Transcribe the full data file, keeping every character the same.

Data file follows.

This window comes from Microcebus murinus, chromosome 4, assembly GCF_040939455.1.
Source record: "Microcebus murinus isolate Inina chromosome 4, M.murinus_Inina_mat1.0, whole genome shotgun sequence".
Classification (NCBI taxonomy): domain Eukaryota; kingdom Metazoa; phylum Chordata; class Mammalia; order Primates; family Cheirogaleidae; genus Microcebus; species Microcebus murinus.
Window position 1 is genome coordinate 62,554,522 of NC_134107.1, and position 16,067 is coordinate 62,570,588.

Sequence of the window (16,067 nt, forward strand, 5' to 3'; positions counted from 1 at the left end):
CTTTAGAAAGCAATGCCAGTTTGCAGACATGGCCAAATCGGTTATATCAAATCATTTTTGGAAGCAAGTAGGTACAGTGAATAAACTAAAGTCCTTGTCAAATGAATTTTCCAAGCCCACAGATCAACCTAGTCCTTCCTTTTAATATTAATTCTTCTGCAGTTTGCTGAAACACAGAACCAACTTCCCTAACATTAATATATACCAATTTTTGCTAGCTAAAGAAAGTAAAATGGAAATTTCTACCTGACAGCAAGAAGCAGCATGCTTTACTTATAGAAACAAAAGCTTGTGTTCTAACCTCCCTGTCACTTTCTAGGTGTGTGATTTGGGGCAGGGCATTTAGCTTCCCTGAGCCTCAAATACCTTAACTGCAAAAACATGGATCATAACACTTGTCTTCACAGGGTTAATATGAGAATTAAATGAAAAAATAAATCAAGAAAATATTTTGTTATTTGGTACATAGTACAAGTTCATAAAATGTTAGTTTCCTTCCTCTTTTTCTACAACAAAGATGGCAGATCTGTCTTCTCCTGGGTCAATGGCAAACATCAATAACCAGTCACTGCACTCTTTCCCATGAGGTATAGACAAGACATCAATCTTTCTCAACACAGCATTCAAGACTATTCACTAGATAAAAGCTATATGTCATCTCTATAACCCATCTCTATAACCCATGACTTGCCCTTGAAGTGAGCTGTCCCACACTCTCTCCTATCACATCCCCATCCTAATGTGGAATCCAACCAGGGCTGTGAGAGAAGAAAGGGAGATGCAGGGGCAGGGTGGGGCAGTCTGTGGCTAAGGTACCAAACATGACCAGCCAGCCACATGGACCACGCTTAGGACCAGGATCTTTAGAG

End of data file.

This window comes from Microcebus murinus, chromosome 4, assembly GCF_040939455.1.
Source record: "Microcebus murinus isolate Inina chromosome 4, M.murinus_Inina_mat1.0, whole genome shotgun sequence".
Classification (NCBI taxonomy): domain Eukaryota; kingdom Metazoa; phylum Chordata; class Mammalia; order Primates; family Cheirogaleidae; genus Microcebus; species Microcebus murinus.
Window position 1 is genome coordinate 62,554,522 of NC_134107.1, and position 16,067 is coordinate 62,570,588.

Sequence of the window (16,067 nt, forward strand, 5' to 3'; positions counted from 1 at the left end):
CTTTAGAAAGCAATGCCAGTTTGCAGACATGGCCAAATCGGTTATATCAAATCATTTTTGGAAGCAAGTAGGTACAGTGAATAAACTAAAGTCCTTGTCAAATGAATTTTCCAAGCCCACAGATCAACCTAGTCCTTCCTTTTAATATTAATTCTTCTGCAGTTTGCTGAAACACAGAACCAACTTCCCTAACATTAATATATACCAATTTTTGCTAGCTAAAGAAAGTAAAATGGAAATTTCTACCTGACAGCAAGAAGCAGCATGCTTTACTTATAGAAACAAAAGCTTGTGTTCTAACCTCCCTGTCACTTTCTAGGTGTGTGATTTGGGGCAGGGCATTTAGCTTCCCTGAGCCTCAAATACCTTAACTGCAAAAACATGGATCATAACACTTGTCTTCACAGGGTTAATATGAGAATTAAATGAAAAAATAAATCAAGAAAATATTTTGTTATTTGGTACATAGTACAAGTTCATAAAATGTTAGTTTCCTTCCTCTTTTTCTACAACAAAGATGGCAGATCTGTCTTCTCCTGGGTCAATGGCAAACATCAATAACCAGTCACTGCACTCTTTCCCATGAGGTATAGACAAGACATCAATCTTTCTCAACACAGCATTCAAGACTATTCACTAGATAAAAGCTATATGTCATCTCTATAACCCATCTCTATAACCCATGACTTGCCCTTGAAGTGAGCTGTCCCACACTCTCTCCTATCACATCCCCATCCTAATGTGGAATCCAACCAGGGCTGTGAGAGAAGAAAGGGAGATGCAGGGGCAGGGTGGGGCAGTCTGTGGCTAAGGTACCAAACATGACCAGCCAGCCACATGGACCACGCTTAGGACCAGGATCTTTAGAG